Rate-Adaptive High-Availability RF Links

Period of Performance: 02/11/2009 - 05/10/2010


Phase 1 SBIR

Recipient Firm

Leaf Networks, LLC
14356 E. Geronimo Rd
Scottsdale, AZ 85259
Principal Investigator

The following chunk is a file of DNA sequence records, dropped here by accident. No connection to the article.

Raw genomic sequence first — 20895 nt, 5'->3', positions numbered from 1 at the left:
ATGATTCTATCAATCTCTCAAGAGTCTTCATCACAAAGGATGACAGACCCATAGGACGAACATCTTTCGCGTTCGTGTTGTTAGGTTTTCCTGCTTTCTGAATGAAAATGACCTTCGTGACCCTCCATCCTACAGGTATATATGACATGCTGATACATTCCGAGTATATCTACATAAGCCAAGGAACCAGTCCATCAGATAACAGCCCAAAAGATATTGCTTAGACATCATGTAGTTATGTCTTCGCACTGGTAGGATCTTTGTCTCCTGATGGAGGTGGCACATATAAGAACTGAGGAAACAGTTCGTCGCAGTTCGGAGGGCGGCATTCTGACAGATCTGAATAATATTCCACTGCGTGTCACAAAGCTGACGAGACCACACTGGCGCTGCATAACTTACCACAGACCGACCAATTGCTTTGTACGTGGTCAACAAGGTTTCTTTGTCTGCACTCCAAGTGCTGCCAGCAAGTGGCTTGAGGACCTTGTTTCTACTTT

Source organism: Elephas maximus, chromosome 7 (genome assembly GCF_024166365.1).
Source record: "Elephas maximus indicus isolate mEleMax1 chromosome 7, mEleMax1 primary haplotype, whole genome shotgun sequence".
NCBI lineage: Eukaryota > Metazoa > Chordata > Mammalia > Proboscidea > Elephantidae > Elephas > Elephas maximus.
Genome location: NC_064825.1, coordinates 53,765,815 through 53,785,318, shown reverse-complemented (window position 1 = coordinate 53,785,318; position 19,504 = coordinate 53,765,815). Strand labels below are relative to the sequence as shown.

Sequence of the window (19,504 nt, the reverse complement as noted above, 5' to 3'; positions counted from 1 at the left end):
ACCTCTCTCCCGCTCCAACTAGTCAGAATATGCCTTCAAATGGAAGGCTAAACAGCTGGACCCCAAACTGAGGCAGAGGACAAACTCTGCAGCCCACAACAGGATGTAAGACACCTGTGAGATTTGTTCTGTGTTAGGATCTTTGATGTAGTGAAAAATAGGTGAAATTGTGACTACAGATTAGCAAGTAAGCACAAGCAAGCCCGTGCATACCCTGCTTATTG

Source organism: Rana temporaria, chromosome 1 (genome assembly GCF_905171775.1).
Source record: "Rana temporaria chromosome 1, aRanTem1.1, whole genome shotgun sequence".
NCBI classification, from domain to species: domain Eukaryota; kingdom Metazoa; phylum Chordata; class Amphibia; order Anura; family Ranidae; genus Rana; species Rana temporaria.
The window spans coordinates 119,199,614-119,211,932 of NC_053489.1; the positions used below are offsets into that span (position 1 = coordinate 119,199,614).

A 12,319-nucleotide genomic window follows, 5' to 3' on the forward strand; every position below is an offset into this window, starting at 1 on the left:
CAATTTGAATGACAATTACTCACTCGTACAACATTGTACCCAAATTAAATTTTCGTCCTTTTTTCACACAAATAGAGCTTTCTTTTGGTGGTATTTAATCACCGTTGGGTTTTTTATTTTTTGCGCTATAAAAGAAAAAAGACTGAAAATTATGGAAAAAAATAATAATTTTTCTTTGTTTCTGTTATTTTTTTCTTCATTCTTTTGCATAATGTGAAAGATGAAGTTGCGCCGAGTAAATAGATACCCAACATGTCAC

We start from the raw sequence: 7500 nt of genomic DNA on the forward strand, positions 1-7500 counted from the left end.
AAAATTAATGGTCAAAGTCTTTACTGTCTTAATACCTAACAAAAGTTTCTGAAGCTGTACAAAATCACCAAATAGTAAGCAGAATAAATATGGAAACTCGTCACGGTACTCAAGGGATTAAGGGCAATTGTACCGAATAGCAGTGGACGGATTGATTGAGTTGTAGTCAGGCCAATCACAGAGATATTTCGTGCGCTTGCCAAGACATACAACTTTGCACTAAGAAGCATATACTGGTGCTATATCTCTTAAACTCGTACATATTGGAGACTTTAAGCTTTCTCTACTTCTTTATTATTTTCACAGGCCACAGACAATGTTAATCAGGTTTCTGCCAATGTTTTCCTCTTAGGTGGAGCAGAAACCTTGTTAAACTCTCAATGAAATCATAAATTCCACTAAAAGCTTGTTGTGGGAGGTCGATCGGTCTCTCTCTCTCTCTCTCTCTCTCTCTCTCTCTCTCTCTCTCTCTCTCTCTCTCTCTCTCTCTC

In an airborne network there may only be a limited window of opportunity for a fighter jet or even a soldier on the ground to participate in a communication network. Any loss of connection during this limited transmission window due channel fluxuations is therefore extremely costly. In this project we propose a multi-resolution system base on superposition coding that will avoid these communication outages without having to sacrifice link capacity. The idea is to set different levels of priorities for different frames of data, and exploit multi-resolution coding/modulation techniques to protect these different pieces at different levels. When the channel conditions deteriorate only the highest priority data is transmitted successfully, while if the channel conditions improve other lower priority information is also received. We consider the important case of no feedback on the channel conditions to the transmitter, hence we do not adopt solutions based on adaptive coding/modulation schemes. This proposed multi-resolution coding scheme creates new challenges for higher layer networking protocols. Since the physical layer itself will offer multiple levels of service. An additional goal of this research is to develop and modify higher layer networking protocols to best utilize an underlying physical layer with multiple levels of service. BENEFIT: Leaf Networks has been delivering commercial award-winning software products for the last two years. Our software has received recognition from PC Magazine, Network World and PC World and sold several networking and multimedia products, including its patent pending virtual network software and its high-definition video conferencing product. The company and its founders have a history commercializing university research into products. Prior to Leaf Networks, in 1999 the founders launch Aligo, raised $24 M from Silicon Valley venture capitalists to commercialize their wireless research. The technology was transitioned into enterprise products and generated over $4 M annually and was licensed by Sun Micro Systems and Motorola. Currently, the founders of Leaf Networks have taken more recent patent pending ideas and converted it into consumer products which have been licensed by NETGEAR. Leaf Networks is run by Dr. Jeffrey Capone who was a former professor of Electrical Engineering as Arizona State University. Dr. Capone has a history of commercializing university research though understanding commercial potential, forming companies and raising capital. Leaf Networks sees many military and commercial application of the proposed technology. Some examples include airborne networks where a fighter jet may fly past the network and want to quickly upload or download large amounts of tactical data. Commercial applications include emergency response applications where high definition imagery can be requested over low bandwidth wide area wireless networks and downloaded or uploaded when connected to a pocket of high bandwidth. These pockets of high bandwidth may be available in a traffic intersection or on locations on highways. In either case, there is only a window of opportunity to download time critical data and any loss of connectivity due to varying SNR is extremely costly. The benefits of this technology include more reliable military communications in such settings as airborne networks, new networks for requesting and receiving data for emergency response systems and even consumer-oriented entertainment applications for downloading large quantities of data during limited connection to pockets of high bandwidth. Our goal for Phase I is to prove out these concepts and verify services provided by this technology through simulation models that will be carried out using OPNET simulation tool. These models will help us develop a firm understanding of the technologies and it capabilities for certain environments. Using this information, we would plan on apply for Phase II research grants and in parallel look for private funding to develop the commercial side of the technology.